spake unto the sons of Heth—He bespoke their kind offices to aid him in obtaining possession of a cave that belonged to Ephron—a wealthy neighbor.

Hear us, my lord: here is a conjunction of the plural and singular number, because though but one person spake, yet he spake in the name of the whole community.

A mighty prince; Heb. a prince of God. Great and excellent persons or things are oft expressed by adding the name of God. See Genesis 13:10. Or, by prince of God, they understand a prince favoured and beloved of God.

In the choice of our sepulchres; for each family had a distinct sepulchre.

Hear us, my lord,.... One of them spake in the name of the rest, who calls Abraham not "our lord", but "my lord"; addressing him very honourably, and desires he would hear what he had to say on the behalf of others with himself; "hear us", representing not the body of the common people, but the princes among them, the heads of their families:

thou art a mighty prince amongst us; though he was pleased to call himself a stranger and a sojourner, yet they had an high opinion of him, as a person of great wealth and substance, and of great power and authority; and who lived like a prince, and was a potent one, having a large train of servants under him: or, "a prince of God" (x), as it may be rendered; one raised up to grandeur and dignity by him; with whom he was, find in whose sight he had favour, and was very grateful and acceptable; and by whom he was highly honoured, and had in great esteem as a friend of his:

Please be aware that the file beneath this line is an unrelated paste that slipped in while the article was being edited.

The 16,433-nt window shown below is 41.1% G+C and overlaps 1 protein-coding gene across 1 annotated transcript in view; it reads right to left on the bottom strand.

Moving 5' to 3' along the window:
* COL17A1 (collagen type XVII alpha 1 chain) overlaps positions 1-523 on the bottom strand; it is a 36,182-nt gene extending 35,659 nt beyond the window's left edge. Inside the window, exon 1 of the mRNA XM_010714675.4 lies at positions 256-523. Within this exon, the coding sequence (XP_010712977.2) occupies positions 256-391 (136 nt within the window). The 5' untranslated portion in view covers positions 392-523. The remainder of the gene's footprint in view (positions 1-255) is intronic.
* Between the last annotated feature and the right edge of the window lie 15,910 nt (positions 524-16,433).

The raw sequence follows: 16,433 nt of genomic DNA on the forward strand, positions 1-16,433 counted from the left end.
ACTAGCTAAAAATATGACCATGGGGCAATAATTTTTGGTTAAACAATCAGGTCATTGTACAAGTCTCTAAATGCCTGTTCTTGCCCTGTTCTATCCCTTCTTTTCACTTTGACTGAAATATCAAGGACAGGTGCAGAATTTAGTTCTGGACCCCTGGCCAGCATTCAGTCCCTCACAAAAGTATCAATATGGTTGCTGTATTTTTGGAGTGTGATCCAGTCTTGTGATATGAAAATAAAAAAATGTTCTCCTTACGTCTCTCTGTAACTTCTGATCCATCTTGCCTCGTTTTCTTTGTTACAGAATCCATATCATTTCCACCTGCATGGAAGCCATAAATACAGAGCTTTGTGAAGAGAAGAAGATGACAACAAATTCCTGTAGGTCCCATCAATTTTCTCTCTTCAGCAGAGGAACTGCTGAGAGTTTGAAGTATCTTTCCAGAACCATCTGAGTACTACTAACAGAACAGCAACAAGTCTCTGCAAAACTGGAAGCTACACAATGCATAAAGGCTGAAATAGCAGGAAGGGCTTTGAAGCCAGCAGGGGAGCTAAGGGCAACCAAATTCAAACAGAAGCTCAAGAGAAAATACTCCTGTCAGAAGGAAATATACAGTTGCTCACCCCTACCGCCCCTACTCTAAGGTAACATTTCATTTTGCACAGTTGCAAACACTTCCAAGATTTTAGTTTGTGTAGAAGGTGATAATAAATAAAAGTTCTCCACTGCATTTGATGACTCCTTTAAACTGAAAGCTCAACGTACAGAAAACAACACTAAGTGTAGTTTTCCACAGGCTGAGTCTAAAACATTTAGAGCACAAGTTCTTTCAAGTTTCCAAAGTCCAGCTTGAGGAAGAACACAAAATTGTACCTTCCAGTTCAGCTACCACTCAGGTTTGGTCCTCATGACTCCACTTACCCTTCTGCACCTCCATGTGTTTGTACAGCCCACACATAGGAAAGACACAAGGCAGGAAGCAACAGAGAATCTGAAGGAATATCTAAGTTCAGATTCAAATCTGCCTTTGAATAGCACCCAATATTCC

in the choice of our sepulchres bury thy dead; as they had many, every family a distinct sepulchre for itself, they made offer of them to him, to bury his dead in the choicest of them, the most grand and magnificent, or in which of them soever he pleased; which was very kind, generous, and respectful: